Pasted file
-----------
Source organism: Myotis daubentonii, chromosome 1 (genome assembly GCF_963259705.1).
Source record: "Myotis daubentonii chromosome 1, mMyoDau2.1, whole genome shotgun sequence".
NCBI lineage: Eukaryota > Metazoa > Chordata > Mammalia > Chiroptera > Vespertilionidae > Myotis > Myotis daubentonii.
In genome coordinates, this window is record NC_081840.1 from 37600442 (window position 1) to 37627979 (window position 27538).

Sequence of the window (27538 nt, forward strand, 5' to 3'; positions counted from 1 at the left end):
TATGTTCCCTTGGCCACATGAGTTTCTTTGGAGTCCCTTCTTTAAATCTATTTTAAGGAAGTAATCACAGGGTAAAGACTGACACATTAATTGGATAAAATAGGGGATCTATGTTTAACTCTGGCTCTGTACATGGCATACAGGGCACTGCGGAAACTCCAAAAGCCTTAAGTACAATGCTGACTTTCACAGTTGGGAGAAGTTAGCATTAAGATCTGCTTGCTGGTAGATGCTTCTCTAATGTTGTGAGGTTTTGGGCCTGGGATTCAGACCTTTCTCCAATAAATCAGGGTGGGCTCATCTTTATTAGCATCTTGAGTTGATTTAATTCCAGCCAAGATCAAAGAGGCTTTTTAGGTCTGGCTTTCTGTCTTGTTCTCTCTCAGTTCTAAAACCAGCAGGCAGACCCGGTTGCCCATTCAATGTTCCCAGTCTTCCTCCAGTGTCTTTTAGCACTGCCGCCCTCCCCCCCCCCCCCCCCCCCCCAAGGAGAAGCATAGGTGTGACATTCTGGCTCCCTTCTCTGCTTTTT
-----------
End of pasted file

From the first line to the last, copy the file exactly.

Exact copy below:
Source organism: Myotis daubentonii, chromosome 1 (genome assembly GCF_963259705.1).
Source record: "Myotis daubentonii chromosome 1, mMyoDau2.1, whole genome shotgun sequence".
NCBI lineage: Eukaryota > Metazoa > Chordata > Mammalia > Chiroptera > Vespertilionidae > Myotis > Myotis daubentonii.
In genome coordinates, this window is record NC_081840.1 from 37600442 (window position 1) to 37627979 (window position 27538).

Sequence of the window (27538 nt, forward strand, 5' to 3'; positions counted from 1 at the left end):
TATGTTCCCTTGGCCACATGAGTTTCTTTGGAGTCCCTTCTTTAAATCTATTTTAAGGAAGTAATCACAGGGTAAAGACTGACACATTAATTGGATAAAATAGGGGATCTATGTTTAACTCTGGCTCTGTACATGGCATACAGGGCACTGCGGAAACTCCAAAAGCCTTAAGTACAATGCTGACTTTCACAGTTGGGAGAAGTTAGCATTAAGATCTGCTTGCTGGTAGATGCTTCTCTAATGTTGTGAGGTTTTGGGCCTGGGATTCAGACCTTTCTCCAATAAATCAGGGTGGGCTCATCTTTATTAGCATCTTGAGTTGATTTAATTCCAGCCAAGATCAAAGAGGCTTTTTAGGTCTGGCTTTCTGTCTTGTTCTCTCTCAGTTCTAAAACCAGCAGGCAGACCCGGTTGCCCATTCAATGTTCCCAGTCTTCCTCCAGTGTCTTTTAGCACTGCCGCCCTCCCCCCCCCCCCCCCCCCCCCAAGGAGAAGCATAGGTGTGACATTCTGGCTCCCTTCTCTGCTTTTT